Observed 2 tornadoes.
I left Norman around 2pm and made my way to the Wynnewood area, where the first persistent towers were growing on the dryline. The first supercell took shape just W of Elmore City, so I blasted W through town to get right underneath its base. No sooner had I done this than a new supercell developed explosively in its inflow region to the S, becoming dominant with jaw-dropping haste. I recognized this happening fairly quickly, but even so, the Katie-Davis tornado developed before I could get more than a mile E of Elmore City. For the next 15 minutes, I played catchup from the NW. In an all too familiar pattern for me on long-track significant tornado intercepts, I decided to stop for several minutes to shoot stills when I was still 4-5 mi. away, unwilling to risk the possibility of the tornado's life cycle ending before I could even get my camera out.
Eventually, it was beyond obvious that this tornado would not be roping out any time soon, so I hurried E through Katie to catch up. For 5 minutes or so, I clinched my fists as I watched an elephant trunk-to-stovepipe almost reminiscent of Pampa 1995 directly ahead of me, but couldn't stop for stills. The view when I finally caught up was about the best consolation prize one could ever get for initially positioning so poorly on a storm.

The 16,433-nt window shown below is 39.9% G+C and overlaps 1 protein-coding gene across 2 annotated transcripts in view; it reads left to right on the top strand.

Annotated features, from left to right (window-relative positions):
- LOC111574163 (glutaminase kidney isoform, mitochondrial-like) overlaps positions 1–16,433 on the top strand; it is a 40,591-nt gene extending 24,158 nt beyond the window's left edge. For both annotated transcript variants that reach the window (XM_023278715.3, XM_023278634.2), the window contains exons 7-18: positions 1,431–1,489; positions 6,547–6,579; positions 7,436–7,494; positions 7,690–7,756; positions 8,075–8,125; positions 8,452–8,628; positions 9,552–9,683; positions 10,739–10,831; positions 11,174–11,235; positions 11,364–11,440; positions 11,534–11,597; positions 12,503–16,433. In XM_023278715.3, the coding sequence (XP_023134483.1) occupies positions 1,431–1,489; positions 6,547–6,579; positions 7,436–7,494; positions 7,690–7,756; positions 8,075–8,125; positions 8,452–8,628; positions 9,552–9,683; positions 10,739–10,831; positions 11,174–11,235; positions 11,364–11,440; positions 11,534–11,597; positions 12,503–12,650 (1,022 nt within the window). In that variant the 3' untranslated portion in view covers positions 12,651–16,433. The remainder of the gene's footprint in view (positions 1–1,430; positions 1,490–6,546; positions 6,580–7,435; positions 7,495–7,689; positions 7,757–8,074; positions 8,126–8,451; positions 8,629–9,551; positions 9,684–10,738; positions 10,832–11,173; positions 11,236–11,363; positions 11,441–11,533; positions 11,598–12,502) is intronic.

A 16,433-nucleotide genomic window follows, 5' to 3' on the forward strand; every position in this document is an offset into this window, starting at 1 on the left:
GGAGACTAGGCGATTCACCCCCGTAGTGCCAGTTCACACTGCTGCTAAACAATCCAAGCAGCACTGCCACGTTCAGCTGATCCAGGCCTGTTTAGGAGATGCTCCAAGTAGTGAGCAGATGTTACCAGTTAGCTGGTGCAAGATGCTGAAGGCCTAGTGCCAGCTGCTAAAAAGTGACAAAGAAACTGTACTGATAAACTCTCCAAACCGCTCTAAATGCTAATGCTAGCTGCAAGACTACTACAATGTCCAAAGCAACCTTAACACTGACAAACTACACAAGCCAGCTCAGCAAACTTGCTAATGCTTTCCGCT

Continuing just a bit further for a true up-close intercept would have made for amazing video. But I can live with my decision to stop on a hilltop in the awful terrain and maintain a clear visual for stills, since others (Dick McGowan/Darin Brunin, Ben Holcomb, and others) ahead of me shot much better video than I would have anyway.
After getting cut off by debris and downed lines on my E-W road, I cut my losses and stopped at the nearest clear east view for more stills as the tornado contracted into an intermittent cone/rope.
The road options near and E of I-35 were a chaser's worst nightmare, and chasing solo, it quickly became a lost cause. I missed all the action that occurred from near Davis to near Sulphur, only finally catching back up in time to see the Sulphur wedge NE of town when it was partially rain-wrapped.
Overall, the Katie-Davis tornado is a strong candidate for the highest quality tornado I've ever observed, taking it in isolation. The terrain, my positioning, traffic/local yokel encounters, and of course the unfortunate loss of life put a bit of a damper on it, though. Even so, observing this storm throughout its life cycle was a jaw-dropping, humbling experience. Hopefully, we can study this event in detail to diagnose precisely why NWP and other conventional forecasting methods failed to highlight the threat for a significant outbreak day.